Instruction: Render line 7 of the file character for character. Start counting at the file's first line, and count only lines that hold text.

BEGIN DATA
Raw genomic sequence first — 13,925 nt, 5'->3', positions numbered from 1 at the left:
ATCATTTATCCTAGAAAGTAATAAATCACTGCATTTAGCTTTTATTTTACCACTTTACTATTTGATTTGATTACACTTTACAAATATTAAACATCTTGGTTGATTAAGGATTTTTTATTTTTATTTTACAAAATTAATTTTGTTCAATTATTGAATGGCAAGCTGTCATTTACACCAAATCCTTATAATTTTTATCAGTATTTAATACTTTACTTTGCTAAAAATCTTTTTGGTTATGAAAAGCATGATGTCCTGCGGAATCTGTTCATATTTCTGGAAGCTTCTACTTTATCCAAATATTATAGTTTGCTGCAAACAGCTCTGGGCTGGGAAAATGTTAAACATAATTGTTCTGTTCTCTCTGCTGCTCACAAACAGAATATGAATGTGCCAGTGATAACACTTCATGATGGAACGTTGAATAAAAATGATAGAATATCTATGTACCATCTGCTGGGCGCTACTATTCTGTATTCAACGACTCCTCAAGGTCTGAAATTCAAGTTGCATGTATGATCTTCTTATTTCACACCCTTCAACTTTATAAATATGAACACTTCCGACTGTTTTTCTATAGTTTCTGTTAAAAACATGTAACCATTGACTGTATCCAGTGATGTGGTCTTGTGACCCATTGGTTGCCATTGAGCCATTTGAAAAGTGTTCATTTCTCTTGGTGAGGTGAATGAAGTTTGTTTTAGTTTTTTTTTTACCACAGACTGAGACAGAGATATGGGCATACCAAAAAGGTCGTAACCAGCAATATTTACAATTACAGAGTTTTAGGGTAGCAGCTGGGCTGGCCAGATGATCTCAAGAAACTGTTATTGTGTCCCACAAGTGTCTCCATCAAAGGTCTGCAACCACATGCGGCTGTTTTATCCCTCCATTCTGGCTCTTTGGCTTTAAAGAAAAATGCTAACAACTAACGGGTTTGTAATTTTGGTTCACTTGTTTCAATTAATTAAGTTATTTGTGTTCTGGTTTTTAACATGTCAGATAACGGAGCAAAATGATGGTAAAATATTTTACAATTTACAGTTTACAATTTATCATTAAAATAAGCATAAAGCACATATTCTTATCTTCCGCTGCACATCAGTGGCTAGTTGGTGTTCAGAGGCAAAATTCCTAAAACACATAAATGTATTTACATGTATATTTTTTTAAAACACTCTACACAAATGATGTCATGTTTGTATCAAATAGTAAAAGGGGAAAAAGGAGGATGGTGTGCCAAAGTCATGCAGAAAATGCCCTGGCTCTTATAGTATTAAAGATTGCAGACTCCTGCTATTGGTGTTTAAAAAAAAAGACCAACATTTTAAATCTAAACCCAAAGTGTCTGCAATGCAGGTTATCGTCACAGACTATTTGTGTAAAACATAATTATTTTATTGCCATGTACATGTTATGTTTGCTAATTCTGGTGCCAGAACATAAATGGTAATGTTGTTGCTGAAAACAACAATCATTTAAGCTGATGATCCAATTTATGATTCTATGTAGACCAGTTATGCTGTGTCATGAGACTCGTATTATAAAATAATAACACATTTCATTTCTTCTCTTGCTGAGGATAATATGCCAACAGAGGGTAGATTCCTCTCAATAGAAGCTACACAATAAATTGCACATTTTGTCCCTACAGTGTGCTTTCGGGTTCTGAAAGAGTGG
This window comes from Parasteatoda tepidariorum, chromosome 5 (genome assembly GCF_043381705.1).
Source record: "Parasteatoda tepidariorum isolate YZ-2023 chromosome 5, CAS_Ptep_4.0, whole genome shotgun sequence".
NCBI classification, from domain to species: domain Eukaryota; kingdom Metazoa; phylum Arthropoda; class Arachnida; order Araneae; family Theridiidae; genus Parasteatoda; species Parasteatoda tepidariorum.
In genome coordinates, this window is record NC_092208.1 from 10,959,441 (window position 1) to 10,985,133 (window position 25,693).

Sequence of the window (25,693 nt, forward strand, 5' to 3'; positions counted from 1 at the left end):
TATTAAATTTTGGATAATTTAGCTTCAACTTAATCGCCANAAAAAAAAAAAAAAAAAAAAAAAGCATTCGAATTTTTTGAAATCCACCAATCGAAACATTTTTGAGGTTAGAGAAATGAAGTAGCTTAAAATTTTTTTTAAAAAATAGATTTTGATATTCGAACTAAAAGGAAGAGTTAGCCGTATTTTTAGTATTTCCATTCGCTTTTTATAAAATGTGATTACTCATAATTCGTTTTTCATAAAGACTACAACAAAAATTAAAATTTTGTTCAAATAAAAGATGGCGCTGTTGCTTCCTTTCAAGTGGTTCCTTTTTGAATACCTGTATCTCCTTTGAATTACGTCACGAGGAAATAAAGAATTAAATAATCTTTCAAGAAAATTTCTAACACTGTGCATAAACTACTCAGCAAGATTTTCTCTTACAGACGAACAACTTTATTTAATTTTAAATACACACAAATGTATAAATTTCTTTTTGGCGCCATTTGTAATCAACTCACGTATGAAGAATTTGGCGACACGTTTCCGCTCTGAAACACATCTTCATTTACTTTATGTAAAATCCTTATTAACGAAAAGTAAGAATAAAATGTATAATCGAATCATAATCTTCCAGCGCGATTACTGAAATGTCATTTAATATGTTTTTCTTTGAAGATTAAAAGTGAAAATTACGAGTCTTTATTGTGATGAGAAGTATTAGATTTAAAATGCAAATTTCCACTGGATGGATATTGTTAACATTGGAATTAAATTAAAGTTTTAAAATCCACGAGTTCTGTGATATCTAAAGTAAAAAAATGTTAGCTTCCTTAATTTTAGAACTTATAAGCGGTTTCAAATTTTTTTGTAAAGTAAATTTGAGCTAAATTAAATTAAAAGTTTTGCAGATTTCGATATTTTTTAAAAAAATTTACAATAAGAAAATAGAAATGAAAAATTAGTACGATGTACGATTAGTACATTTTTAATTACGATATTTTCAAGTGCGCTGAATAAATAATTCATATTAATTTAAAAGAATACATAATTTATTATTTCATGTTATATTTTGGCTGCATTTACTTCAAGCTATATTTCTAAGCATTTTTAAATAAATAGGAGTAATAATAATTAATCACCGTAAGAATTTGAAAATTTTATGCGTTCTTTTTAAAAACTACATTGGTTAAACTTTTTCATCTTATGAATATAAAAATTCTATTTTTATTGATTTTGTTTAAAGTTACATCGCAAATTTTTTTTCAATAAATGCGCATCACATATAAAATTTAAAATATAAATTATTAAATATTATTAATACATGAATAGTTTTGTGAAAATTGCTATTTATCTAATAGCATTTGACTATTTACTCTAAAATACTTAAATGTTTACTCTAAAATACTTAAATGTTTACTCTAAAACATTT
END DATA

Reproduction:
Sequence of the window (25,693 nt, forward strand, 5' to 3'; positions counted from 1 at the left end):